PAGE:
Welcome to the Official Home Page of the ACFL Field Czar. Do not try to contact him. You can't see him and you can't talk to him. Trust us, he's busy. When it becomes necessary for him to contact you, you will know. If he decrees essential information unto the players of the ACFL, you'll know that to. Otherwise, don't even bother.

These are the subjects the Field Czar wishes to cover on his home page:

Introduction to Field Use:

How to get a field

Are games rained out?

Continued Use/Responsibility

Your topics, my loyal subjects:

1. Oh Mighty Field Czar, I humbly beseach thee: How Do I Obtain A Field?

"Good question my cherub. Getting a field is easy. I've done it in my hometown of Dumont (again, no contact please) several times over. And it is worth the little bit of effort because all my games are nearby as a result.

Here's what I suggest:

Call your boro hall, town hall, municipal building -- whoever you call.
The people you call when you want to know what day is bottles and cans. Them. And say, "Hello, my name is (state your name). I'm a resident in town and I'd like to join a local football league, but I need to secure a home field for my home games. Can you tell me the process for obtaining a field permit?"

Now that was pretty easy, my subjects. I hope you're all with me so far. Now from here several things can happen. (Keep in mind this is the most dangerous part of the process because you've just asked someone in government produce a lucid response on their own.) Here's where this can go, people:

1. They'll direct you to someone else to call. To which you say, "Thank you very much, have a nice day." Always be polite. It will probably be another town official, like a recreation commissioner or a park ranger or something. (Like I know your town...) OR:

2. They'll tell you to come down to obtain the paperwork. That means you have a shot. Not bad for a beginner like you. You may be pressed to go there during the day. (Now pay attention.) You might want it faxed to you. But remember! You're speaking with a government official. Never ask them to do anything! You say, "Is there someone there who might fax me the necessary paperwork as my job prevents me from getting there during the day." It's just as good as asking that person directly, but they are much less likely to say no for some reason. Must be a law. OR:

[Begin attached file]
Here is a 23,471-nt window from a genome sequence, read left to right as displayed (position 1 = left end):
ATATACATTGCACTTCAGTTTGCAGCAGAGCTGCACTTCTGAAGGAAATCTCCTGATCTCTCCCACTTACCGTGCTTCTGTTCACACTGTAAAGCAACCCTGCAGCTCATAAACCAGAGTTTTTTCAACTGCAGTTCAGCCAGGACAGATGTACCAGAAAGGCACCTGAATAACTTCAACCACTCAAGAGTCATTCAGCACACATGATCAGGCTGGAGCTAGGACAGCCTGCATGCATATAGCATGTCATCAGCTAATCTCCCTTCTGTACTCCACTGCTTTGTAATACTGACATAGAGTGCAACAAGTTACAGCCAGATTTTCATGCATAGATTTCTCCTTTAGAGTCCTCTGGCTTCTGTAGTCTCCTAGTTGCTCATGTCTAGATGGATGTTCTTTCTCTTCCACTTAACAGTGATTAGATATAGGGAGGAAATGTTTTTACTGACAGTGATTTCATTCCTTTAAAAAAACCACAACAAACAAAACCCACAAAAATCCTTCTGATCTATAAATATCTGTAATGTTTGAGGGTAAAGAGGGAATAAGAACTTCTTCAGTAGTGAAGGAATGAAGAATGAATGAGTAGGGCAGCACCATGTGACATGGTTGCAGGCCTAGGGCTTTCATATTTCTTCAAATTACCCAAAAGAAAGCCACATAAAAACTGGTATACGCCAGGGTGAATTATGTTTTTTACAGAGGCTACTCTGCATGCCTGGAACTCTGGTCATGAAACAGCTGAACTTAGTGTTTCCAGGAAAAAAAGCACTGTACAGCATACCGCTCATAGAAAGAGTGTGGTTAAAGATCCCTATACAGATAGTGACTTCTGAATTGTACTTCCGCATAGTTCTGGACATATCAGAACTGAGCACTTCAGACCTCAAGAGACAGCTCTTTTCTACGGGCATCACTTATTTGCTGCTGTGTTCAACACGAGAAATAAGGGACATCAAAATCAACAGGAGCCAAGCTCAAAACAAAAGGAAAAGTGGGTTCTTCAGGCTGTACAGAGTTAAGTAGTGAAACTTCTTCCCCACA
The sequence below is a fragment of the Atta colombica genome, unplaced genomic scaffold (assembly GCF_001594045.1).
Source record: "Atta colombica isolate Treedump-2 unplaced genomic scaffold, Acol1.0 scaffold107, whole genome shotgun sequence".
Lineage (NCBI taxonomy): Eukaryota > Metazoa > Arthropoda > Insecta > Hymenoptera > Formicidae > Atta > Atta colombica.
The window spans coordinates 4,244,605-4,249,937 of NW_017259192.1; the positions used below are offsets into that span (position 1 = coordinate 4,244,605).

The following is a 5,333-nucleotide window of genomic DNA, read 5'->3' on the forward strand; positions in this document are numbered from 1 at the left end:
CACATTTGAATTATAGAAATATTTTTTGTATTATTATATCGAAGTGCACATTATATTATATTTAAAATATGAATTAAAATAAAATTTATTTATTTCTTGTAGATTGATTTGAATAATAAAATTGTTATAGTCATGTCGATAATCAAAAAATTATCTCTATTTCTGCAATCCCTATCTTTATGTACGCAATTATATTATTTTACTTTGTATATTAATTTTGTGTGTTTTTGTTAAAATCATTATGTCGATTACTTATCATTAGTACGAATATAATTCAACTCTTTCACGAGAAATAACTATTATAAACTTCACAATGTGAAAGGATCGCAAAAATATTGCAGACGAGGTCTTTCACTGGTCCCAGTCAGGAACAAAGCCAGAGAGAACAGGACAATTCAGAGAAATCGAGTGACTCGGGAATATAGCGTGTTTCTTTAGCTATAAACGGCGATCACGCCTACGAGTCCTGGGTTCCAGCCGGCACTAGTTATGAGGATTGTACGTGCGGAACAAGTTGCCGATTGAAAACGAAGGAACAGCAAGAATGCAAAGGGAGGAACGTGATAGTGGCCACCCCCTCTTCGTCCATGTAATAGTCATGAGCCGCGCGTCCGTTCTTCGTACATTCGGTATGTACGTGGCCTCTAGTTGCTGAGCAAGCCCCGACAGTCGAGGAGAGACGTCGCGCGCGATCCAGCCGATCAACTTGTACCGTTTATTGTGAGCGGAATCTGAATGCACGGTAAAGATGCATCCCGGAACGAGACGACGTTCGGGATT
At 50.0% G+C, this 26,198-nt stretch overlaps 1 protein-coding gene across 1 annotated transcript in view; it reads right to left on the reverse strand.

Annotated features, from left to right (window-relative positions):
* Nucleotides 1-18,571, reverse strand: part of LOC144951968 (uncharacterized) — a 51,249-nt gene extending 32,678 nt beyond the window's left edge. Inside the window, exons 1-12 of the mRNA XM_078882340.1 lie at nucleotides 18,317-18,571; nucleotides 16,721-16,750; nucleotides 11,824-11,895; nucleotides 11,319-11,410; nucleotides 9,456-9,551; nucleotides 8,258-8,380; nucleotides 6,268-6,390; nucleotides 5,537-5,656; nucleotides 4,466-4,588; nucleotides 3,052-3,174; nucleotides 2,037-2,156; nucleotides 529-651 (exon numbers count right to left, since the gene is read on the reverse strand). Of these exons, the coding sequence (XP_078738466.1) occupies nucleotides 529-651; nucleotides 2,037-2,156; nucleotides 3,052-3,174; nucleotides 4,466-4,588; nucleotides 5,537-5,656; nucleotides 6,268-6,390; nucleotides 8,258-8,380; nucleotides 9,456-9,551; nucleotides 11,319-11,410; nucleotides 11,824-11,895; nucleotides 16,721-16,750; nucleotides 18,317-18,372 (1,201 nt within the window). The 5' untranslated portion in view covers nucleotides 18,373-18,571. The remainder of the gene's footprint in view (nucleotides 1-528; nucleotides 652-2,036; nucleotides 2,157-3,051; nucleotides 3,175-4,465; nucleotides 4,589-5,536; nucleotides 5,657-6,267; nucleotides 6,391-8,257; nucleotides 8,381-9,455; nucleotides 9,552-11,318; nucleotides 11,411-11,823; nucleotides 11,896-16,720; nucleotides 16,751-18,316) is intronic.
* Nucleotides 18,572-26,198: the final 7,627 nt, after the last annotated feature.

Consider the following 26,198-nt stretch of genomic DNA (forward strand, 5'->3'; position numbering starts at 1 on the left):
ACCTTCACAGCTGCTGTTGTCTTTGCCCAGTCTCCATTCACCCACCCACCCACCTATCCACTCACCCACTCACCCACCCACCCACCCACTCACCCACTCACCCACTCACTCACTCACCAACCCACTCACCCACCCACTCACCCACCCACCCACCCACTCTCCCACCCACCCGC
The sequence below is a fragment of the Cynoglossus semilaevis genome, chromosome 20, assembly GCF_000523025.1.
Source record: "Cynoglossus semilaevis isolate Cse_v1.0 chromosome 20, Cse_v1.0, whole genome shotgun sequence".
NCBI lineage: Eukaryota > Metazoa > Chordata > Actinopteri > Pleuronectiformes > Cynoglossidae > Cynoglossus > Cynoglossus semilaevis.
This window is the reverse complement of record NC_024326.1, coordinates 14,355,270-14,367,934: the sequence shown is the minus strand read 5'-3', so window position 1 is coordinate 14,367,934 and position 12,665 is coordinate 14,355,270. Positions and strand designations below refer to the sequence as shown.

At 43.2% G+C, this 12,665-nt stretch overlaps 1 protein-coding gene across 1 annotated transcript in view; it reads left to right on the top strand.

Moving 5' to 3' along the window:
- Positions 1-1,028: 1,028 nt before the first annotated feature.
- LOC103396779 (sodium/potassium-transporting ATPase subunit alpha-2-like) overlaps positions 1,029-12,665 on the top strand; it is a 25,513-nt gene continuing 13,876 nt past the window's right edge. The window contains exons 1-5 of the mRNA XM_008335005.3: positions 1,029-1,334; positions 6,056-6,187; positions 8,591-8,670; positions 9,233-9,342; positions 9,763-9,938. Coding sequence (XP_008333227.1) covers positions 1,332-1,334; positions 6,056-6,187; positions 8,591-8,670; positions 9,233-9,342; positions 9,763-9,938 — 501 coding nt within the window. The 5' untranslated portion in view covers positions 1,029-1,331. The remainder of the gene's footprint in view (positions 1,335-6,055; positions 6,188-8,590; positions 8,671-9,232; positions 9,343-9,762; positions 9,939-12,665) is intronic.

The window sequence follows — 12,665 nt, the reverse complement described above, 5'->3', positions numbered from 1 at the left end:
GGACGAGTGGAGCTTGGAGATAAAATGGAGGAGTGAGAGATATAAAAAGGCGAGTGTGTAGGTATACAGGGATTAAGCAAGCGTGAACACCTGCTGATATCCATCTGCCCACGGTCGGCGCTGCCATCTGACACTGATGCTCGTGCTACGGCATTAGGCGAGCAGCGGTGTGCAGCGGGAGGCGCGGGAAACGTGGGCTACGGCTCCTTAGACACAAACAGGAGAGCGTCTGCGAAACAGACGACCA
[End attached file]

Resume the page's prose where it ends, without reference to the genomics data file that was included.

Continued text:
3. They'll say "What field did you have in mind?" This is good because that means you actually have a legitimate shot. Well...don't look at me...you better have a field in mind. OR:

4. They'll say, "No. No one in town likes you. We hoped you were calling to say you're moving." That is about the only response they can give you that's a flat out "no" before you start.

Fill out the paperwork. There are really two forms you'll get. A Permit Request form and a Hold Harmless form. You may not know all the answers, but contact the league officials. They will. You also need a Certificate of Insurance. That's where I come in. I'll get you one. Just call us at 201-767-6054. You may want to write that down. No, I don't have a pen you could borrow.

Submit the paperwork. Either by fax, mail or in person. Seems pretty self explanatory.

I ask you. Could anything be easier? Or are you going to complain about having to travel every week? Get a field. Save money ($100 off the registration fee!), play close to home. Like me. PLUS, having a field in your area will help the league attract more teams in your area and that means even more games for you in your area -- eventually perhaps your own regional division."

2. Oh Mighty Field Czar, another query: Are games ever cancelled due to weather events?

"Not to be misleading my son, but the strict answer to your question is: no. No game has ever been "cancelled" in the ACFL due to weather. They are merely postponed to a later mutual date. (Exact words, Greg.) We do have weather postponements. Here's why: The first reason is safety. Your league coordinators are obligated to provide some "rationality" and general concern for players when it comes to letting people play during our permitted times. We must make a responsible decision regarding the playing fields before every set of games. Plus I have a special bond with the earth and I am, as Field Czar, it's protector.